David Neumann and Jodi Melnick Join Forces at Jacob’s Pillow
Dance review by Bess J.M. Hochstein
Photos: above, Julieta Cervantes; below, Cherylynn Tsushima
Is it downtown week at Jacob’s Pillow? In the Ted Shawn Theatre, Trisha Brown, enduring icon of the Judson Church dance days, marks her company’s 40th anniversary in a program that travels through the decades. Concurrently, two of-the-moment NYC-based choreographers present a joint program in the Doris Duke. It’s an insightful pairing, as it can easily be argued were it not for Brown neither Jodi Melnick nor David Neumann would be there.
The argument is clearly defensible in the case of Melnick, who worked with Brown as an assistant director and has danced with Brown’s equally iconic and influential peers, Twyla Tharp and Sara Rudner. Even without this knowledge, you can see Brown’s imprint all over Melnick’s precise, elegant, cerebral choreography for Fanfare: loose limbs seemingly initiating movement phrases; arms and legs swinging from shoulders and hips – not flung, but rotated with intention; spine held straight but not stiff. The movement, asymmetric and off-balance, is imbued with meaning that’s difficult to discern.
Melnick performs alone until near the end, on a starkly high-drama set (by renowned artist Burt Barr) with a pair of shiny, double-sided oscillating fans that reflect focused light and cast large, animated shadows on a white projection that resembles two walls forming a corner on the theater’s back curtain. Melnick also casts shadows as she determindely walks to a spot on the stage, executes a phrase, then walks to another spot where another movement sequence spills from her lithe body, all the while exhibiting remarkable stage presence and tremendous concentration with an impassive but soft face. As she casts her gaze out along her extended limbs, or a pointed finger, or off to the wings, the audience is practically compelled to follow her eyes.
There’s a jolt when the noise of a steam radiator hisses on, and Melnick, facing the audience, feet planted, repeats an almost-pedestrian sequence with, arms in constant, nervous motion while her gaze travels sideways, upward, along the sweep of her hand. The noise repeats, too, subtly altered each time. It goes on and on, and we get the feeling Melnick is waiting and looking for someone, until after an uncomfortably long time Dennis O’Connor appears from the wings. The projections disappear and the mood shifts. His arrival seems to ground her, emotionally and literally; they dance together, eventually ending up on the floor, adjacent but not touching, repeating an intriguing folding-and-unfolding sequence in unison as the light fades.
Neumann provides comic relief from Melnick’s solemnity with Tough the Tough, a work of slapstick existentialism, in which Neumann is cast by an unseen, omniscient narrator as an everyman named Steve, Steven, or at one point Stefan - a stand-in for all mankind. You can practically hear the narrator whispering “Poor schmuck” under his breath as Neumann preens, scratches, runs and paces, riffles through his jacket, carries, trips over, and sets up a bunch of folding chairs, and performs other pointless actions in response to the voice from above. Lo and behold: one segment in the middle could have been ripped right out of Trisha Brown’s playbook.
The comic tone is maintained in Hit the Deck (Studies and Accidents), which opens with a woman (Carol Wong) balanced sideways on a folding chair. Impassively, she rights herself and strides to the piano at the rear of the stage, takes her seat (on another of those folding chairs), and begins to play only snippets of classical compositions as four dancers strive to make their moves. She’s like an uncooperative accompanist in the rehearsal studio.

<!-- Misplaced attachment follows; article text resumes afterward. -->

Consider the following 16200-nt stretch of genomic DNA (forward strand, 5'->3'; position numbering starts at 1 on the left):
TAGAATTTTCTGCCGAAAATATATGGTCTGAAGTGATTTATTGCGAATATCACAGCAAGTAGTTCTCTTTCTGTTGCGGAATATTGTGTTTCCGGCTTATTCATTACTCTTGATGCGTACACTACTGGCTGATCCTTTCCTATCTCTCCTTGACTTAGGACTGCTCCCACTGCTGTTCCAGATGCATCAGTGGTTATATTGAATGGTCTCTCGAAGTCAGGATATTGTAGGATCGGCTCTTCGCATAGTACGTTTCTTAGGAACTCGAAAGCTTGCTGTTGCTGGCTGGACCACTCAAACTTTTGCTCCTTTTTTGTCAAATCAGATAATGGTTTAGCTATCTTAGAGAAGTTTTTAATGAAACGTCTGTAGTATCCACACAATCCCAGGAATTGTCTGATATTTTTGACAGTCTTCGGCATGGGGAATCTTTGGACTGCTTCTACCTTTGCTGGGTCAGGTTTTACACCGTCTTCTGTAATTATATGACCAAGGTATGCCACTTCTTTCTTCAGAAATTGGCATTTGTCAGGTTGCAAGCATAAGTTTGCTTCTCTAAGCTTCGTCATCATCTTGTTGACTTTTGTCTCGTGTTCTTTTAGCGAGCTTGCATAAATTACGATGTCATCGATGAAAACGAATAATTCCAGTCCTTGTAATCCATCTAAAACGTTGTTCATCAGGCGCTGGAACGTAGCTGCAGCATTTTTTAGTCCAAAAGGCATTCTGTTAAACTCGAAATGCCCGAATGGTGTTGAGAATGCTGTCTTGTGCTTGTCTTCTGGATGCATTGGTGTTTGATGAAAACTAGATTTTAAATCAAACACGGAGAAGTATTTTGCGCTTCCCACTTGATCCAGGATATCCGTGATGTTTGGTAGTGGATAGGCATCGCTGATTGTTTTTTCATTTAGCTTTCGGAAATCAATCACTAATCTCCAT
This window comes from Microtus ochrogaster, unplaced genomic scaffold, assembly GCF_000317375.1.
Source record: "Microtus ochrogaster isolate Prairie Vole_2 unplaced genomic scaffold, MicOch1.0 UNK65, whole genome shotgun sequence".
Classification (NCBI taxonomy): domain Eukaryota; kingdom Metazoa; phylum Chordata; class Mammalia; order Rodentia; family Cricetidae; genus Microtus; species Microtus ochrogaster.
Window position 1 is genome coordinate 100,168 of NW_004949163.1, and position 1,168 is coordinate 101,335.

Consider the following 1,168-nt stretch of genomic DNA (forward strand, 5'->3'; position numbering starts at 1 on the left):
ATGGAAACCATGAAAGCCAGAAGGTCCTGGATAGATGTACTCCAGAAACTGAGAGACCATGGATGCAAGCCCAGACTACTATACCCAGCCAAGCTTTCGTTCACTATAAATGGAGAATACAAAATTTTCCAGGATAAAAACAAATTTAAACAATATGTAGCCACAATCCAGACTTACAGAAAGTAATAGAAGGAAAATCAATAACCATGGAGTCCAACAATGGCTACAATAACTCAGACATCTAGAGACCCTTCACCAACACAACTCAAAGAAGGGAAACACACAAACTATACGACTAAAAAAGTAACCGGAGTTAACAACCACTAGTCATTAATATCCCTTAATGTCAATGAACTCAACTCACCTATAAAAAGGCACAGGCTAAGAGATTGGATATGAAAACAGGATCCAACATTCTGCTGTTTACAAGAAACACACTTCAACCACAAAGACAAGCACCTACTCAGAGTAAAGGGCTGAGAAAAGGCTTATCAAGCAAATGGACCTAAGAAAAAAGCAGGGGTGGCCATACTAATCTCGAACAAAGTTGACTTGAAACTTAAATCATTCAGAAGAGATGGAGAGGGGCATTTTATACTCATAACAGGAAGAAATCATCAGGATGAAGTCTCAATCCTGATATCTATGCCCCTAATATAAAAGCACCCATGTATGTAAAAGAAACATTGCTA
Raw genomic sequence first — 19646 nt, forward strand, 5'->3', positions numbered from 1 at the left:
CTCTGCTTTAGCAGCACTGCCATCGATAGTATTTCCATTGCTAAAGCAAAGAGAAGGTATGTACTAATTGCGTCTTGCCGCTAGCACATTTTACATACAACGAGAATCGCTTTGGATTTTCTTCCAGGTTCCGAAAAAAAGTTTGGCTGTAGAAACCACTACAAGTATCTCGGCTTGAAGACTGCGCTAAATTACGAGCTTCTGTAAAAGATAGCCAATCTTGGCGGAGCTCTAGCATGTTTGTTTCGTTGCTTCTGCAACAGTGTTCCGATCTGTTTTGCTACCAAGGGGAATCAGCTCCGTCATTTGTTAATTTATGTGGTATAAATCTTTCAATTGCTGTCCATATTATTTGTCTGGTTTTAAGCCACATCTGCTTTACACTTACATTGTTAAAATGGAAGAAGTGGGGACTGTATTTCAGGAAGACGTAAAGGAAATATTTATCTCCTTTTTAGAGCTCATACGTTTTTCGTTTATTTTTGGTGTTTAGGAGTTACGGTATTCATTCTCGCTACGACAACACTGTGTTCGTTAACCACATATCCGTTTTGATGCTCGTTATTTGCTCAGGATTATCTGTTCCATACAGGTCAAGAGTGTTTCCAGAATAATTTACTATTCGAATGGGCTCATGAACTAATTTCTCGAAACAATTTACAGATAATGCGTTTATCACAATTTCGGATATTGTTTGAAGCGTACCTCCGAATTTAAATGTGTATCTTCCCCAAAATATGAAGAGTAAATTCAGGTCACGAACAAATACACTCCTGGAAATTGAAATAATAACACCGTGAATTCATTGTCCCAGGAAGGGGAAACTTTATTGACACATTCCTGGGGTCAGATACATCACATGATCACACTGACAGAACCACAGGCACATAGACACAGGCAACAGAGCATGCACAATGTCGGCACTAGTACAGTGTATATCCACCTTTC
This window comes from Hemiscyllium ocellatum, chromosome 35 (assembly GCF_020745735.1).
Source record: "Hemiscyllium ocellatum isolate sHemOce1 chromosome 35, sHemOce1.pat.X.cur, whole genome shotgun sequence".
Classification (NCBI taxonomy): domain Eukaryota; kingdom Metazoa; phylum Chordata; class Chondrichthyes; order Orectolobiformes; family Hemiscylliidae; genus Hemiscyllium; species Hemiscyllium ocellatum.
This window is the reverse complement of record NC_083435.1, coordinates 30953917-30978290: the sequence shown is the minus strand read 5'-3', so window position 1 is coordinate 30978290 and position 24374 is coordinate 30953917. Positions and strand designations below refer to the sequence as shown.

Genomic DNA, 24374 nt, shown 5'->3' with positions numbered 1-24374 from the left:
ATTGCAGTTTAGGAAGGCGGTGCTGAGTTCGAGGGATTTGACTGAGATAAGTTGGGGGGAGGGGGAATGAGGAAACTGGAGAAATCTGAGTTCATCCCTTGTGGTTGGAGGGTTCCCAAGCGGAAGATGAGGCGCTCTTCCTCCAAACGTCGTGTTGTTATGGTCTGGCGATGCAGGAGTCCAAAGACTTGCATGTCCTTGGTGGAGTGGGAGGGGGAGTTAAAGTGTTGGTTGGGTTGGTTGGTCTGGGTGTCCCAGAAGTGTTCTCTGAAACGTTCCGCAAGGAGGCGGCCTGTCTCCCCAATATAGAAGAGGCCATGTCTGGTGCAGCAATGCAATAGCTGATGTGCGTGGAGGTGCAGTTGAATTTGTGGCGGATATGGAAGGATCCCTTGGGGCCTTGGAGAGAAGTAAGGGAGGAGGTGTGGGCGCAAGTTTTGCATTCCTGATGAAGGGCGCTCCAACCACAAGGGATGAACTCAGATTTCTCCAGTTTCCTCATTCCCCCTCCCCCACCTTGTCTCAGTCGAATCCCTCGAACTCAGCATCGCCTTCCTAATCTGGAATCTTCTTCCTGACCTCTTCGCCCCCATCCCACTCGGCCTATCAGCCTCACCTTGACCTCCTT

Big discrepancies in the bodies of his performers add humor to the exaggerated stop-and-go choreography. The comedy is further heightened by what seems to be a recalcitrant stagehand, a rotund figure (Timothy Fallon) who wants to get in on the action. First he drops a chair with a huge clatter, drawing attention and upsetting the dancers’ flow. Later he practically jumps into the piano, strumming its strings like a harp and joining in on the keyboard. There are antics requiring split-second timing with chairs tossed on and off the stage – but not too much; it’s not overdone. Finally there’s an extended pas de deux between ostrich-like Kennis Hawkis—whose hair-bun exaggerates her long-and-lean physique—and Will Rawls before Fallon returns, emphatically plants himself mid-stage rear of the stage, and begins to sing like an angel. Petite Natalie Agee executes an equally angelic solo, concluding with a nod of appreciation toward Fallon.
The evening ends with July, a lulling duet between Melnick and Neumann commissioned by the Pillow, which elicits a gasp from the audience when a scrim is removed to reveal a most striking backdrop: barn door open, evergreens behind the theater illuminated in the night’s darkness. In this world premiere of coupling and clever weight transference, we see that despite their differences in style and demeanor – Melnick’s sobriety and Newmann’s silliness—the two don’t have to look hard to find common ground: keen intelligence plus an eccentric movement vocabulary born in the Judson Church days which is strung together in a successful collaboration that’s both somber and warm. But for the bucolic setting, it would look perfectly at home in a downtown performance space, either today or in the 1960s.
Jodi Melnick and David Neumann/Advanced Beginner Group
August 10 - 14 @ the Doris Duke Theatre
Jacob’s Pillow Dance Festival, Becket, MA